Hey. It’s Me. The New Guy.
Some of you may know me as BradInDC from PhuturePhillies.com, where I bring my most-times-bone-dry sense of humor to the tedious task of scouring through sometimes eight leagues worth of Phils minor league action in the daily box score recaps. Some of you may know me from Twitter, @bxe1234, where I rock a pretty baller Mike-Schmidt-With-70s-Perm avi, (which I swiped off some dude’s website with scans of a bunch of old MLB yearbook-type photos), and where I tweet about the Phils and affiliates, indie/indie-folk music, progressive politics and The West Wing, among other things. For those that don’t know me, consider yourselves introduced. For those that do know me – Look At Me, I’m On Crashburn Alley!
I grew up near the Phils AAA affiliate at Lehigh Valley, (though the team wasn’t there when I was living there), in Northampton, PA, home of Brian Schneider. That’s one town over from @longenhagen, though it took him roadtripping to see Carlos Rodon and NC State at U. of Maryland up the road from me for us to meet even for a brief moment. I’ll forgo my normal jabs at his (completely awful) hometown of Catasaqua, (I guess that doesn’t count as foregoing), in favor of saying we’re super lucky to have had that guy doing what he did on this site for as long as he did it, and we’re as lucky that we’ll still be getting some info from him from time to time or whatever the proper descriptor is of how often he’ll be dropping knowledge upon us.
I was drawn to the the minor league scene by the 2008 trade deadline and had immersed myself by the 2010 trade deadline. There’s so much talent evaluation on the internet nowadays, that to ignore a crucial part of the construction of a franchise seemed to be limiting my knowledge of the team I had come to fall back in love with when they traded that no-good bum of a franchise’s Historical Top 10 player Bobby Abreu and almost made the 2006 post-season. I wasn’t paying enough attention then, and so I barely recall the prospect haul we got back for Abreu – some dude and two other some dudes and, umm, Carlos Monasterios I think, and oh we also gave up Cory Lidle, who Arthur Lee Rhodes slammed after he left for being a strike-breaking scab, and who crashed his plane into a NYC building after that season and everyone thought it was a terrorist attack for a couple minutes. Good times.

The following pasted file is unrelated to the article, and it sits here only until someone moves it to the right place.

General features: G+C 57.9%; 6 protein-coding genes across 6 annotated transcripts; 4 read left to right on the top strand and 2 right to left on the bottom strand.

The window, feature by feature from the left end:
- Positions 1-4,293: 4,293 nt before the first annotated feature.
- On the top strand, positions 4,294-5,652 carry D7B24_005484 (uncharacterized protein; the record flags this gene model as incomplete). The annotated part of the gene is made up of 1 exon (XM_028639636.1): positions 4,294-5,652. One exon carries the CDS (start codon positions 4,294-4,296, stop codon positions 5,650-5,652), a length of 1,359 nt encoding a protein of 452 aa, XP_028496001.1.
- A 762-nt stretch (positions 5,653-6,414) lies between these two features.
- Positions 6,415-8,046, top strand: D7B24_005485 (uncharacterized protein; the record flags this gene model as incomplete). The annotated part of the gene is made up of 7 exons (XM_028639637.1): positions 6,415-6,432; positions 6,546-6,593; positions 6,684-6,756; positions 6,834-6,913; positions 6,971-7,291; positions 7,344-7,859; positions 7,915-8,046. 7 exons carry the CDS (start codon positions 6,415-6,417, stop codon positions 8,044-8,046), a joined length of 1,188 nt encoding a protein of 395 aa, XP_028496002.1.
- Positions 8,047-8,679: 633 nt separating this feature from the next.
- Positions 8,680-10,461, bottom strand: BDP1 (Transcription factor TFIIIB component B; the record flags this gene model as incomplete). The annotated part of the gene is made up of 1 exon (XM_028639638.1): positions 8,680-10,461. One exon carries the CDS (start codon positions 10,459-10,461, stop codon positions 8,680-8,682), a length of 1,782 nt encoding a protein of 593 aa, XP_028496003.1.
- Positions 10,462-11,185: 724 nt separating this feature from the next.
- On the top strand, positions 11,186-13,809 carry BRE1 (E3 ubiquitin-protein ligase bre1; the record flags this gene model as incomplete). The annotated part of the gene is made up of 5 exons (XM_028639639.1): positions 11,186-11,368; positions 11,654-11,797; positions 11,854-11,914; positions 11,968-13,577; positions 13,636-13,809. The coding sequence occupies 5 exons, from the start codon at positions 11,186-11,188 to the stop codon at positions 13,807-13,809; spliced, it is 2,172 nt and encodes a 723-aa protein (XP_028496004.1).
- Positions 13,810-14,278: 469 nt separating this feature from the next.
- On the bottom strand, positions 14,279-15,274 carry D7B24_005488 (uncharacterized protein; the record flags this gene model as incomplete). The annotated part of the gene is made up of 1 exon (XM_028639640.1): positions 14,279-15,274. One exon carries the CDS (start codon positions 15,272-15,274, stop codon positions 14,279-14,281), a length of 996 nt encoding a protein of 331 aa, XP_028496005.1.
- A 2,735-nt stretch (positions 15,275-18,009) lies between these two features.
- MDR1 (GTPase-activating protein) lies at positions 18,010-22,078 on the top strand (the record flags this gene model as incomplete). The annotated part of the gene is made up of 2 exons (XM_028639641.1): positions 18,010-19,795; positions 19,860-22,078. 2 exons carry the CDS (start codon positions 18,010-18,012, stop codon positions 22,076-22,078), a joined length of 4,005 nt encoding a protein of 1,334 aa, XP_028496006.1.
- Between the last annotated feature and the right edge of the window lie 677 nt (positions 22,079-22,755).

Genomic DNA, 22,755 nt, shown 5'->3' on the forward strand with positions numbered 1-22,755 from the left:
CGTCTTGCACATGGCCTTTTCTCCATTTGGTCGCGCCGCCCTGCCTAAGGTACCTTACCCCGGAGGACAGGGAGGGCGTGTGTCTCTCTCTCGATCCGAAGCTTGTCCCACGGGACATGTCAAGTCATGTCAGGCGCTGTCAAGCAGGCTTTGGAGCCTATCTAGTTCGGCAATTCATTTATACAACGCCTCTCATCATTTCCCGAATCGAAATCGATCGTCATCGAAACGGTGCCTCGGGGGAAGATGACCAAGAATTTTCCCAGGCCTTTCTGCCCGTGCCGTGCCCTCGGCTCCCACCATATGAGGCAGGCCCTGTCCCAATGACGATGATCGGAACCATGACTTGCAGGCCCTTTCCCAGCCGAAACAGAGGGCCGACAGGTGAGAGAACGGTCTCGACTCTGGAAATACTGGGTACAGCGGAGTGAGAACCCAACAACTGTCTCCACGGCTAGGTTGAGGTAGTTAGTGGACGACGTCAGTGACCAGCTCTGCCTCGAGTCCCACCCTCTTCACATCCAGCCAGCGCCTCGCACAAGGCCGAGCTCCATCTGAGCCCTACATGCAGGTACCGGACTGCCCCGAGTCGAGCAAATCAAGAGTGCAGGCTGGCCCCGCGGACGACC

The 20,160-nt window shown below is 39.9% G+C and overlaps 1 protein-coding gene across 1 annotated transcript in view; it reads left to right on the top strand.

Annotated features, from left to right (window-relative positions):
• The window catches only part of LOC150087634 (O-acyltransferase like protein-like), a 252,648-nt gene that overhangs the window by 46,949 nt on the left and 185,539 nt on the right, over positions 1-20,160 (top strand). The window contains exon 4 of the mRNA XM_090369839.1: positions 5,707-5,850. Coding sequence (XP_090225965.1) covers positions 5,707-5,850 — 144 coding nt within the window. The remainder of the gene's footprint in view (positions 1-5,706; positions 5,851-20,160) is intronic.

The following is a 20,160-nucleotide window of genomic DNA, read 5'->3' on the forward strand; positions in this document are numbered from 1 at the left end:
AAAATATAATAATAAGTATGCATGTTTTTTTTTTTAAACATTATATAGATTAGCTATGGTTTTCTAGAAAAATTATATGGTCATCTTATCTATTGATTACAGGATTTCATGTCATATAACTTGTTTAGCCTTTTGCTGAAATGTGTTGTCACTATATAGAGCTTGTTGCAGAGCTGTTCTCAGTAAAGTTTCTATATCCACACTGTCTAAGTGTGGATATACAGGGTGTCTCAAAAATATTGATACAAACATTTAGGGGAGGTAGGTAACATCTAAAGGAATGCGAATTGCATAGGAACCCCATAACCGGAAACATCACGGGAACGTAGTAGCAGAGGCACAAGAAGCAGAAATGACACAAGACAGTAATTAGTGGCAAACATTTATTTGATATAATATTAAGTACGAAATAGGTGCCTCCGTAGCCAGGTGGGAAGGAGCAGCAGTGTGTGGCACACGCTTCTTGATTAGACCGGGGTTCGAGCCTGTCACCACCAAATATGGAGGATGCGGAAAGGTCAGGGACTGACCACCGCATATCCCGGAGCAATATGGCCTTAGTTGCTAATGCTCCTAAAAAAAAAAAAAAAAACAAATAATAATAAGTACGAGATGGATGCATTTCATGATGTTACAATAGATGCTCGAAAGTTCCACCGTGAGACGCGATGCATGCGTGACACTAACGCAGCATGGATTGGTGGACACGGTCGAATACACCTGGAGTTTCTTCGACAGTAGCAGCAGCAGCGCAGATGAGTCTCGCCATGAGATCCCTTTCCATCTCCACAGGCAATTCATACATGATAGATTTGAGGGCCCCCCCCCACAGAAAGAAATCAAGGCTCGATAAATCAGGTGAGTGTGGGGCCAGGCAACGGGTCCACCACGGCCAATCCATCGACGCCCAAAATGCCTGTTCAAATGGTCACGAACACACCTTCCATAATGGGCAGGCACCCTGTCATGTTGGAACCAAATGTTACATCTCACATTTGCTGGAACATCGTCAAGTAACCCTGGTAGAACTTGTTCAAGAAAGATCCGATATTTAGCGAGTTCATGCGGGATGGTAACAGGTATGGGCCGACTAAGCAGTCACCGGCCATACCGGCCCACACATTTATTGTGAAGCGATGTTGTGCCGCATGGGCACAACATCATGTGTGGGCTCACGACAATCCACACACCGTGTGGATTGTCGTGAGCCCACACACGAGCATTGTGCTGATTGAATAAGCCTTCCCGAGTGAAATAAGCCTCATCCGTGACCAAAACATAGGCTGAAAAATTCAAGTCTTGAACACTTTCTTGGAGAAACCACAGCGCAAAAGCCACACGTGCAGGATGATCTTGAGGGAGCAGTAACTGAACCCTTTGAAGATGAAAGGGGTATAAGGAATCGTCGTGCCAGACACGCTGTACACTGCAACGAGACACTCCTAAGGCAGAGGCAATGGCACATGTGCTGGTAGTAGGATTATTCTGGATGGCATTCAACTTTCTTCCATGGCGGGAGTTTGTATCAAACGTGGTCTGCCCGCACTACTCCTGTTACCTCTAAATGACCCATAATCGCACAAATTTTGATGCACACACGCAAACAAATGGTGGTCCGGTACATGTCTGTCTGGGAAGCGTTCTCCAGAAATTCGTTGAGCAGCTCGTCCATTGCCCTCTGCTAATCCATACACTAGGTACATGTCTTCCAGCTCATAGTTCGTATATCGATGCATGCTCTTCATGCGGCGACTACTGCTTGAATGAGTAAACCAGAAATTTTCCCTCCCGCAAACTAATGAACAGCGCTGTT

Anyway, I’ve learned a lot since then, to the point where I hope I can enlighten you a little bit, or just keep you posted if you’re enlightened already. I’ll stress this now – I am not a scout, but I do respect the hell out of what they do and find their input to be invaluable to those of us who don’t live close to much minor league ball. I rarely see live baseball, and when I do, it’s generally from the cheap seats in left field at Nats Park near the visitors bullpen, and kinda close to where they sell the good-ass nachos. The closest thing I have come to seeing a minor league game in the last couple years was the aforementioned Rodon at College Park, and when I almost went out to see Seth Rosin and Reading at Bowie last year but it was like 97 degrees that day and so I said fuck it and stayed home in the A/C.
What you will get from me is a (hopefully) balanced approach to minor league evaluation. I use the minor league stats we have available, or at least the ones that can be trusted, and I always try to provide a scouting perspective when one’s available, even if it’s just a line cribbed from the BA Prospect Handbook or a tweet I wriggle out of one of the BPro people or whoever else I can get a hold of.
Also, you should expect me to try to name events. Like the other day on PP I tried to name “drawing four walks in a game”, (“Golden Earring” was as close as I came). And did you know that two home runs, a double and a single in the same game, or one total base better than the revered “Cycle”, is called a “Big Wheel”. It is. Trust me. I made it up and that’s what it’s called now. Don’t bother looking it up. The “man” hasn’t started using it yet. But last spring, AAAA guy Josh Fields hit for The Big Wheel for Lehigh Valley, and a movement was born. Yes, a movement of one, but a movement nonetheless.
And with that, I’ll leave you, surely wanting more, since I talked about almost nothing related to the current Phillies and their affiliates and prospects. I will say this, I’ve been squinting hard at the Lakewood club the last few days, and I really do think there are six or seven guys in that lineup that could become big leaguers by 2017-2018. I’ll call them “The Lakewood Six or Seven”. Barring something breaking that only I can handle, (yeah, I don’t know either), that’s what I’ll talk about next time you hear from me.